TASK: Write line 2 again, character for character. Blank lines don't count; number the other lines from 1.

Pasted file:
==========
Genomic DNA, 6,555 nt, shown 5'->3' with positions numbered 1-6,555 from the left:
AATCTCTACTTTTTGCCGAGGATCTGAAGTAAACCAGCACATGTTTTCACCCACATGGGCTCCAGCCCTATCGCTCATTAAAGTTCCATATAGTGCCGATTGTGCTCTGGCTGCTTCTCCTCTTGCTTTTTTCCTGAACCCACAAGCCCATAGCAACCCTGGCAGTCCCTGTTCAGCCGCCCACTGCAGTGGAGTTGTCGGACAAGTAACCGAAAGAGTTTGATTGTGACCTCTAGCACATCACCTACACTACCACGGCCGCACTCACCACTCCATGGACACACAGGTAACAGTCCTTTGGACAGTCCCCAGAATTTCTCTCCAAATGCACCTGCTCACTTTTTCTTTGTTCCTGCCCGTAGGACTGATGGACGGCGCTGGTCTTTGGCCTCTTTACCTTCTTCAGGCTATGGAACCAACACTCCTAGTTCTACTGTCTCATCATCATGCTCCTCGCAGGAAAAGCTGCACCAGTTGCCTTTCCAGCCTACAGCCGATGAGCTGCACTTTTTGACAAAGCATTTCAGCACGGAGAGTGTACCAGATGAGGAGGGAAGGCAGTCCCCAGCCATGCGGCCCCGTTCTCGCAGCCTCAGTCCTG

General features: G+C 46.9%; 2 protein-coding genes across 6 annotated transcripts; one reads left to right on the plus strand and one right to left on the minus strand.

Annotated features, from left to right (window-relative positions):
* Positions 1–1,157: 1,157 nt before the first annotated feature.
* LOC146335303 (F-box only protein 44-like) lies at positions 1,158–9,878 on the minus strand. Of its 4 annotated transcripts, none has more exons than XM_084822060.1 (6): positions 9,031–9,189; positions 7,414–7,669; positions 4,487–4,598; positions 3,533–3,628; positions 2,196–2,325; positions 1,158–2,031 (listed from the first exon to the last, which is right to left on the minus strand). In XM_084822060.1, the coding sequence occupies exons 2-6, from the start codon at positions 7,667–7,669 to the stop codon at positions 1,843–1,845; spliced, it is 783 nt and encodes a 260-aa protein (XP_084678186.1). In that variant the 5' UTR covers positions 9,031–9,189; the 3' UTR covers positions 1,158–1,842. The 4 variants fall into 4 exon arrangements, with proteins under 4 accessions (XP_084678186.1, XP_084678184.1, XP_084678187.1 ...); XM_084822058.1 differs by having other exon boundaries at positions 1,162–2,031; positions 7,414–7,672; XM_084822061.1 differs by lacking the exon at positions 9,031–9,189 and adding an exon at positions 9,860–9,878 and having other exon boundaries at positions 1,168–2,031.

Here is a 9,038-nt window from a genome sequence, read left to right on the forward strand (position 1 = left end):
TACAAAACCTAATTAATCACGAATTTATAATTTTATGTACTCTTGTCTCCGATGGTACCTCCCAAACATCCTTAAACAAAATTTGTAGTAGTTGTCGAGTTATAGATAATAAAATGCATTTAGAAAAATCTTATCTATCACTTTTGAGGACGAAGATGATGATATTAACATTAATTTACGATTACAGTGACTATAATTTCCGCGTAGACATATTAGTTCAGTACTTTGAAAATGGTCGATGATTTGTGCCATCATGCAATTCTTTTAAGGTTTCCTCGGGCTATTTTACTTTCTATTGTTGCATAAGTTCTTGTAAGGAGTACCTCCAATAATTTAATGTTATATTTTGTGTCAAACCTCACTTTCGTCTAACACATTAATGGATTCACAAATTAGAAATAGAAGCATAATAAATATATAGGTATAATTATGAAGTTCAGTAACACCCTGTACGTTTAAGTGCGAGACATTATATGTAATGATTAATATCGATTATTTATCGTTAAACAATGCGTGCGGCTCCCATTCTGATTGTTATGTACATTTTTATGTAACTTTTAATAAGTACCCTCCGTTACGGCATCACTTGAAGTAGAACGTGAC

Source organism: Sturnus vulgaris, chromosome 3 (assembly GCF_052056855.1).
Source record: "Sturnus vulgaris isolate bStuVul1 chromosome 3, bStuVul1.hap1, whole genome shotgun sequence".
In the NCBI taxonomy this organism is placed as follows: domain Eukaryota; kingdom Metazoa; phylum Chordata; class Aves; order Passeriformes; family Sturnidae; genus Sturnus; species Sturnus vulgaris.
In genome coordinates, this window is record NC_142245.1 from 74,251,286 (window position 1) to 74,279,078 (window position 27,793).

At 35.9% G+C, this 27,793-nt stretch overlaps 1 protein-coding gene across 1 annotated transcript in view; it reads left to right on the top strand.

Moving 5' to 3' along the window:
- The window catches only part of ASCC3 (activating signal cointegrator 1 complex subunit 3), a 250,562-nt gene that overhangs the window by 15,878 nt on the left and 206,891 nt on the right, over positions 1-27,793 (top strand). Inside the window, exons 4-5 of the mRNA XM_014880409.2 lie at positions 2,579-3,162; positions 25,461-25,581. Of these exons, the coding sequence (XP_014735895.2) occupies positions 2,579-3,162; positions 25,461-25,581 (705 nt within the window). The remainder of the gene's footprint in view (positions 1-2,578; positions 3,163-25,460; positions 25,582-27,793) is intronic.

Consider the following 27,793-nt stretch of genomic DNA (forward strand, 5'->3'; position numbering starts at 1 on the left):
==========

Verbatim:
AATCTCTACTTTTTGCCGAGGATCTGAAGTAAACCAGCACATGTTTTCACCCACATGGGCTCCAGCCCTATCGCTCATTAAAGTTCCATATAGTGCCGATTGTGCTCTGGCTGCTTCTCCTCTTGCTTTTTTCCTGAACCCACAAGCCCATAGCAACCCTGGCAGTCCCTGTTCAGCCGCCCACTGCAGTGGAGTTGTCGGACAAGTAACCGAAAGAGTTTGATTGTGACCTCTAGCACATCACCTACACTACCACGGCCGCACTCACCACTCCATGGACACACAGGTAACAGTCCTTTGGACAGTCCCCAGAATTTCTCTCCAAATGCACCTGCTCACTTTTTCTTTGTTCCTGCCCGTAGGACTGATGGACGGCGCTGGTCTTTGGCCTCTTTACCTTCTTCAGGCTATGGAACCAACACTCCTAGTTCTACTGTCTCATCATCATGCTCCTCGCAGGAAAAGCTGCACCAGTTGCCTTTCCAGCCTACAGCCGATGAGCTGCACTTTTTGACAAAGCATTTCAGCACGGAGAGTGTACCAGATGAGGAGGGAAGGCAGTCCCCAGCCATGCGGCCCCGTTCTCGCAGCCTCAGTCCTG